The first word count tracker I ever came across was the basic Excel sheet someone whipped up long ago for NaNoWriMo. I’ve used a variety of spreadsheets over the years for months, full years, with charts and without, for the Snowflake Method of plotting, with story beats, and different colors and graphic embellishments.
Then came the online or offline programs. Scrivener tracks words per project, I think, but I really don’t use it. (I find it too cumbersome for my methods.) There is even a word count tracker game called 4TheWords. Other options include Pacemaker, WriteTrack, and WordKeeperAlpha. After considerable testing, I decided I liked WordKeeper the best and stuck with it.
There are also apps like Writer’s Progress Bar and WriteOmeter for Android and Write Chain and the amazing Chris Fox’s 5000 Words Per Hour for Apple.
Why Use Writing Trackers?
Most people know the whole SMART goals thing, right? Goals should be measurable (among other things) if you want to succeed. The easiest way to measure writing progress is with word counts. Some people find it silly but you do actually need to write countable words to write a short story or a novel or anything.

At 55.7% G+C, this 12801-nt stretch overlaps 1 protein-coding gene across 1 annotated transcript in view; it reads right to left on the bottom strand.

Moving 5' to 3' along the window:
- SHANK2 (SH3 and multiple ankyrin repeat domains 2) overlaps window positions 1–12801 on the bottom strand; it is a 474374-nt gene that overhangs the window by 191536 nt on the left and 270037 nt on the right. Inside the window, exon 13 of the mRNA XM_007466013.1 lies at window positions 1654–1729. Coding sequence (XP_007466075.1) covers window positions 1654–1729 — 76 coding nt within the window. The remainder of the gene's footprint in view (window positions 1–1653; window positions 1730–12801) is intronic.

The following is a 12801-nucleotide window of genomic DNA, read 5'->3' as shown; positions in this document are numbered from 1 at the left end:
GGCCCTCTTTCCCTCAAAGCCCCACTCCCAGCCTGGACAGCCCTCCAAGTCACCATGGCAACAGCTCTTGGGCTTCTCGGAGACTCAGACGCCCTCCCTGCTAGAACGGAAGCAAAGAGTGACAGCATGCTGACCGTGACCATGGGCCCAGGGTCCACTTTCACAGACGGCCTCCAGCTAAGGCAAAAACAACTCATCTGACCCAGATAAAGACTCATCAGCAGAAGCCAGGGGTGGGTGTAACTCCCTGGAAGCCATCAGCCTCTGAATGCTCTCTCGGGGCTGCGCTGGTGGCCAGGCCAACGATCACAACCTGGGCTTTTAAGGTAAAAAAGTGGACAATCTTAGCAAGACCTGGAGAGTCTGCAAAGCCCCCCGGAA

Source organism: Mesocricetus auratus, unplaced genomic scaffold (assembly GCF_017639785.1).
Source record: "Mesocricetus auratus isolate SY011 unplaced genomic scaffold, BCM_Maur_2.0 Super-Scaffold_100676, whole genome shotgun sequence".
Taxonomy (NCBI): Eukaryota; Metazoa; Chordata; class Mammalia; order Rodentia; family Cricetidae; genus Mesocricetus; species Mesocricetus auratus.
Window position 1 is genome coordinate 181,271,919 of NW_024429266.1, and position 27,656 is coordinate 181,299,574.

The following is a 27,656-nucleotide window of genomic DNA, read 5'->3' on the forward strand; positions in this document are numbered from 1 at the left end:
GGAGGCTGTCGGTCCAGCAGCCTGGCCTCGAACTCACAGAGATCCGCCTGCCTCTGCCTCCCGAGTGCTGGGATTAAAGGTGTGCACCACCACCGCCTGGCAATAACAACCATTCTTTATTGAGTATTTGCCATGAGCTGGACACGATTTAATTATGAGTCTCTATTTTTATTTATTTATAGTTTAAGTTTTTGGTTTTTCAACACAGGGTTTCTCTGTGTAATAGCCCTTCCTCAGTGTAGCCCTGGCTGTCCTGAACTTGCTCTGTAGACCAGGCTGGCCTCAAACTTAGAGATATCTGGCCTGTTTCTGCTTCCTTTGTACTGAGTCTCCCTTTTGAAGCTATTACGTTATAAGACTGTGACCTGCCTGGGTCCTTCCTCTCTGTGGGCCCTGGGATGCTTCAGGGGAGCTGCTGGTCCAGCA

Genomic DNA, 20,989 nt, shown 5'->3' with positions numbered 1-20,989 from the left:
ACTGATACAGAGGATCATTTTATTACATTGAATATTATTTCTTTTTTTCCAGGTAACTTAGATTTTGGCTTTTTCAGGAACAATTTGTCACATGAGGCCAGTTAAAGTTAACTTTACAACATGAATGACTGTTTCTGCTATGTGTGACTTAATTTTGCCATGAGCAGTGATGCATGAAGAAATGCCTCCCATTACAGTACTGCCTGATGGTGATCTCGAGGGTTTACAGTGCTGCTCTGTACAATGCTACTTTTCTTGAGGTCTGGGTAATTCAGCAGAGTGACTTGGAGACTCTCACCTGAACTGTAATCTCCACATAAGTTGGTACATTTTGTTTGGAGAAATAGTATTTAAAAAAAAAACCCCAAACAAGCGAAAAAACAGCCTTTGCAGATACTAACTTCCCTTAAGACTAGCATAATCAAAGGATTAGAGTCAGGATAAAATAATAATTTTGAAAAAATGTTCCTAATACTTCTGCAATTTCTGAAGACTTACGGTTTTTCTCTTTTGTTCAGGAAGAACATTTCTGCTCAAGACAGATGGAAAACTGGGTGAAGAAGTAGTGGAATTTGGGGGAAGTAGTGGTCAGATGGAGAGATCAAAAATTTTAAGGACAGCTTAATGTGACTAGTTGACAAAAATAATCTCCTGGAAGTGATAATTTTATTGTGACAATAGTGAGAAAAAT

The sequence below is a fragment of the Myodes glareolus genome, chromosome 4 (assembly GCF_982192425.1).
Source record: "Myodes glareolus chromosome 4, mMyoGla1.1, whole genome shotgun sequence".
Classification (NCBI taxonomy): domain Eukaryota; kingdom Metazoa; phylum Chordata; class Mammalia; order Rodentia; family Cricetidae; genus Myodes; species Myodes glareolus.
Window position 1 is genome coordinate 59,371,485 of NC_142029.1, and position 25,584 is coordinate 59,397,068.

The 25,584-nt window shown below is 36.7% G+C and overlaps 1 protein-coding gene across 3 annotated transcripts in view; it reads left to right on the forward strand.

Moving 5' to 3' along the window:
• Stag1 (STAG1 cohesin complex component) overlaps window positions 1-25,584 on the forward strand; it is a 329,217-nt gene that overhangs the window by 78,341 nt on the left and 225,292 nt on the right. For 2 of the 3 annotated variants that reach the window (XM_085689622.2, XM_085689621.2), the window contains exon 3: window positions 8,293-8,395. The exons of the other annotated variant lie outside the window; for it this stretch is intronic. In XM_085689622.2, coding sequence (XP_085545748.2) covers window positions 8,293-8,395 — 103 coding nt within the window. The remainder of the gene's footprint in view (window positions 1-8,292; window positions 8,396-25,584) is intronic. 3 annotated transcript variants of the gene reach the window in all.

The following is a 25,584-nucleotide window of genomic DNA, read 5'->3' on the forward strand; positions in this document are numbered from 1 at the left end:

Track your progress. Challenge yourself to write more. Learn when you are most productive and what project you are spending most of your time on. If you want this whole writing thing to be done on a professional level of some kind, you should know how well you are doing.
The multiple projects at once thing sometimes screws with my head. I get excited by new stories too easily (Squirrel!). I started Bradbury’s 52 Shorts Per Year challenge last week, and then the first story started turning into a novella at least. I really don’t want more big projects at this point!
So, with my handy word count tracker set up, I am focusing on the two projects you see at the bottom of my homepage. A Mind of Crystal Waters (Lucent 1) and Asylum (Zombie 1).